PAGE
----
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"IT is rather a curious circumstance," says Davies Gilbert, "that the word Zabuloe added to Perran, for the distinction of this parish, is not Celtic, but through the French sable, from sabalum, a word frequently used by Pliny, as indicative of sand or gravel.

"The encroachments of the sand have caused no less than three churches to be built, after considerable intervals of time, in this parish. The last was commenced in 1804; and in this year (1835), a building has been discovered more ancient than the first of these churches, and not improbably the Oratory of St Perran himself. The length of this chapel within the walls is 25 feet, without, 30 feet; the breadth within, 12 ½ feet; and the height of the walls the same.

" At the eastern end is a neat altar of stone covered with lime, 4 feet long, by 2 ½ feet wide, and 3 feet high. Eight inches above the centre of the altar is a recess in the wall, where probably stood a crucifix; and on the north side of the altar is a small doorway, through which the priest may have entered. Out of the whole length, the chance! extended exactly 6 feet. In the centre of what may be termed the nave, in the south wall, occurs a round arched doorway, highly ornamented. The building is, however, without any trace of window; and there is only one small opening, apparently for the admission of air.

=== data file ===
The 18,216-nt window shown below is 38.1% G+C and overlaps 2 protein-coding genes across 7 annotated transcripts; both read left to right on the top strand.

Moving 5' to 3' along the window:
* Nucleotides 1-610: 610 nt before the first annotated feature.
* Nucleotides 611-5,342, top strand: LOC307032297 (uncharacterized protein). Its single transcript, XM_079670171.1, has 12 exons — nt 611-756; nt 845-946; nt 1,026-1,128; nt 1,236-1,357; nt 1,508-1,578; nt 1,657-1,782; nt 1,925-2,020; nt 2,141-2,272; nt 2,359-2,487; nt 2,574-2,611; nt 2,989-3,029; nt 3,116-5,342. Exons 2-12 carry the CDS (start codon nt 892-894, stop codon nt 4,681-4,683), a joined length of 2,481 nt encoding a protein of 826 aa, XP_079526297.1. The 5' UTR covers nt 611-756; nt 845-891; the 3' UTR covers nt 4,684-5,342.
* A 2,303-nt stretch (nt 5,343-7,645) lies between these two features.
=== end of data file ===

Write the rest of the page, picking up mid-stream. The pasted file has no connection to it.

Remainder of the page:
"The discovery has excited much curiosity throughout the neighbourhood; which has, unfortunately, manifested itself by the demolition of everything curious in this little oratory, to be borne away as relics."--Gilbert.

"Very little is known concerning the saint who has given his name to the three Perrans. He is, however, held in great veneration, and esteemed the patron of all Cornwall, or at least of the mining district."--Hals.

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